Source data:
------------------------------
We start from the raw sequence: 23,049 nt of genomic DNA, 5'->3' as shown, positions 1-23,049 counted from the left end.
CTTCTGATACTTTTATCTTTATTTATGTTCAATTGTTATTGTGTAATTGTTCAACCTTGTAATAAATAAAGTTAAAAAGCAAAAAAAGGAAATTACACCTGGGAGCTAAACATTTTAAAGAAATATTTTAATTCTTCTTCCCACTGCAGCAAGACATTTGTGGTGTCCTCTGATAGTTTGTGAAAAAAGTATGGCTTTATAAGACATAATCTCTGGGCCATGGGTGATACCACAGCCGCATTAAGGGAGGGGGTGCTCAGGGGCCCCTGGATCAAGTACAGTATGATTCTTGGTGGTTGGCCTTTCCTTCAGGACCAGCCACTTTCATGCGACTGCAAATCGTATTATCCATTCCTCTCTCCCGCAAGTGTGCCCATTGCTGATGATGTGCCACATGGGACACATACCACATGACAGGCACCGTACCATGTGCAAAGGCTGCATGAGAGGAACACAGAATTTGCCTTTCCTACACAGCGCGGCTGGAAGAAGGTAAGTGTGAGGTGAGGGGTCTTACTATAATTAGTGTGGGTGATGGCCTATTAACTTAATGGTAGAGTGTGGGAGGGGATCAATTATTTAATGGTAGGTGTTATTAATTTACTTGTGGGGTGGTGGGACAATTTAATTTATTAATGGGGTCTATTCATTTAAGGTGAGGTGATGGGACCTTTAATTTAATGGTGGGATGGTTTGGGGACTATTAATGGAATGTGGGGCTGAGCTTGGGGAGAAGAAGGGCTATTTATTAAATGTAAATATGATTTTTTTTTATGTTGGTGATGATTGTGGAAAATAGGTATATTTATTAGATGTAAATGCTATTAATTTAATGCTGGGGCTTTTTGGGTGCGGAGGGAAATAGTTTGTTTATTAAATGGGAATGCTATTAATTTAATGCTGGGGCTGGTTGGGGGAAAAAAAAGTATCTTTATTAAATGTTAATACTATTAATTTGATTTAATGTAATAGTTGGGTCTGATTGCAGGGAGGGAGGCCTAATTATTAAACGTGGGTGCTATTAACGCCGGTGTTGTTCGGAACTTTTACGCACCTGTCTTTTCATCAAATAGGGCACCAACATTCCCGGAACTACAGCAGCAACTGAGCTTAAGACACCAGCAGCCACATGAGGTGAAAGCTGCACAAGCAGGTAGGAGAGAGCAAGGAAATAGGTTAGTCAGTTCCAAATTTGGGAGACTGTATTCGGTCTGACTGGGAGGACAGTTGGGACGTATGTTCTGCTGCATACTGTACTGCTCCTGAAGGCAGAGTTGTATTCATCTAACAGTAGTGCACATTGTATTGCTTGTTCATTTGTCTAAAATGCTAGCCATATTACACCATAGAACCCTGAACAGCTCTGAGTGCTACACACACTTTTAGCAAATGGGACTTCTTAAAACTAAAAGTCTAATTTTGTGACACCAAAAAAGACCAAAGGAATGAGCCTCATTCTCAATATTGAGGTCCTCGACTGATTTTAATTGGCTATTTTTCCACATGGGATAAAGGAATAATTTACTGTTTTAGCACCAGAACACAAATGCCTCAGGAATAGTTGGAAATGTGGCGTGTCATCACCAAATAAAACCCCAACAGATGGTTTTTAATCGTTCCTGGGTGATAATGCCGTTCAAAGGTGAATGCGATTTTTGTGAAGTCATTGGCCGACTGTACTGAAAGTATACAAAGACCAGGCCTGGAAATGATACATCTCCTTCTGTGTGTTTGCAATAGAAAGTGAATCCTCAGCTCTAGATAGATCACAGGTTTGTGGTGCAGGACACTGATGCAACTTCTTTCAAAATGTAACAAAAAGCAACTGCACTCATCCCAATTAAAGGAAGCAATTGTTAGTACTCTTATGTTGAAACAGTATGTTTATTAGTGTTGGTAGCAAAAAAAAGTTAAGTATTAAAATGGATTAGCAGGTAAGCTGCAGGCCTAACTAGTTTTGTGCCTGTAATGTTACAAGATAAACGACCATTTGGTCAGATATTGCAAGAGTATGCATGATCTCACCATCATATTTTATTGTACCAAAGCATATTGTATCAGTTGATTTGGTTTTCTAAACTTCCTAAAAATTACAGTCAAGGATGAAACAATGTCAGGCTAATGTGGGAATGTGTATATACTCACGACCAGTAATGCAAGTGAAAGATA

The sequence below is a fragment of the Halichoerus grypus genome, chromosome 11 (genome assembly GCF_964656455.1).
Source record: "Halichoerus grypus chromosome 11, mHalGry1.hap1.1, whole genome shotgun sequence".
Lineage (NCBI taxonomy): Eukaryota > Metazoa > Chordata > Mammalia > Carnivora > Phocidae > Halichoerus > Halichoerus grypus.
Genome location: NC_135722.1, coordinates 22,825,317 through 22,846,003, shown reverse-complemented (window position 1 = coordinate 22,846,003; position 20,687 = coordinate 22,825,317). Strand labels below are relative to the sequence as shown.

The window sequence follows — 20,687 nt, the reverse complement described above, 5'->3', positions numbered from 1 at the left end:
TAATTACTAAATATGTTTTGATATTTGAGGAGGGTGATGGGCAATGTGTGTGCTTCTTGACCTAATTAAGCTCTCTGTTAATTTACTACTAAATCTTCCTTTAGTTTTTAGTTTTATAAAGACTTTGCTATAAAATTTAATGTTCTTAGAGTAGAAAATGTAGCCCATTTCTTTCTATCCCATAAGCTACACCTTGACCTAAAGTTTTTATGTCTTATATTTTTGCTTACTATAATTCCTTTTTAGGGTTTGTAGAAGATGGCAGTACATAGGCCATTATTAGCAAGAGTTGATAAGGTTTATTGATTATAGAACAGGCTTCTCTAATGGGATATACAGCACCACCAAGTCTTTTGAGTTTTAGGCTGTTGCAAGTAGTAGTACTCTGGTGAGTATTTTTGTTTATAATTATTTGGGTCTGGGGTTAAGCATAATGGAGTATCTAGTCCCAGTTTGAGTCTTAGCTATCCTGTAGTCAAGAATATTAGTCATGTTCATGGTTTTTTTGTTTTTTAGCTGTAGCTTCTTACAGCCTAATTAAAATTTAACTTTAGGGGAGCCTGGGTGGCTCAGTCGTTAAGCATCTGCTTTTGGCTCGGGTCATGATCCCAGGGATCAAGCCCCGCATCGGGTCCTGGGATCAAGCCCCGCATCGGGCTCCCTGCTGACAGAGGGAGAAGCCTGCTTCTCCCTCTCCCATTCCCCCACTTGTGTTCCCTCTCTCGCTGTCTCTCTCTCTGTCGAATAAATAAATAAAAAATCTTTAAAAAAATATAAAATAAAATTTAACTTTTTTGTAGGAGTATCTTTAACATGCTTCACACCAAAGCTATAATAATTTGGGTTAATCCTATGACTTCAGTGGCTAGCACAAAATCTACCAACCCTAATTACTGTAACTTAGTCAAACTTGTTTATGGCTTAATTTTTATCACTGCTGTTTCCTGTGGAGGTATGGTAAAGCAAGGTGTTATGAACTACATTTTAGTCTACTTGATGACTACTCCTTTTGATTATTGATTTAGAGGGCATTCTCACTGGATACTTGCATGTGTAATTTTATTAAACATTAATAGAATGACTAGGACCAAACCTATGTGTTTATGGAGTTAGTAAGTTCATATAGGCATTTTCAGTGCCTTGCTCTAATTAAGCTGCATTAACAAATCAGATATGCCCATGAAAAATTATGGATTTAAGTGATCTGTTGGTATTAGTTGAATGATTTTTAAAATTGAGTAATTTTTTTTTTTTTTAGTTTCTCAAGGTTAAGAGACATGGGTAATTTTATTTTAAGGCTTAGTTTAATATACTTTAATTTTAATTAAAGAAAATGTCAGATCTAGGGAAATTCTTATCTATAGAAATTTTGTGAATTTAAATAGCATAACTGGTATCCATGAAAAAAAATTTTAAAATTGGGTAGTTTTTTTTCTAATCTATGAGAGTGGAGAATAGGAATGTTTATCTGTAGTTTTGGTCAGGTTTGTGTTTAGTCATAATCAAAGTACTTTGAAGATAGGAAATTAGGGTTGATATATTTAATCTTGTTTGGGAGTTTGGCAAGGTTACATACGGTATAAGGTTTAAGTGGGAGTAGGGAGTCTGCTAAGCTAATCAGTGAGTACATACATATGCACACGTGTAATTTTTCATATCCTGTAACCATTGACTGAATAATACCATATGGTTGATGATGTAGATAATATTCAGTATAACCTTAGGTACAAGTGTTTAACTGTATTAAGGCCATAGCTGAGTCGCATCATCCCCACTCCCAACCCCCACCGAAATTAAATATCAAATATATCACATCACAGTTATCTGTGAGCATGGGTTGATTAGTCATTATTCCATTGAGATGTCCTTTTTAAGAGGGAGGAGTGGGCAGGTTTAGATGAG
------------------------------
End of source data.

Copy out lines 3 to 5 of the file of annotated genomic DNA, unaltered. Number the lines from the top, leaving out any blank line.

The sequence below is a fragment of the Halichoerus grypus genome, chromosome 11 (genome assembly GCF_964656455.1).
Source record: "Halichoerus grypus chromosome 11, mHalGry1.hap1.1, whole genome shotgun sequence".
Lineage (NCBI taxonomy): Eukaryota > Metazoa > Chordata > Mammalia > Carnivora > Phocidae > Halichoerus > Halichoerus grypus.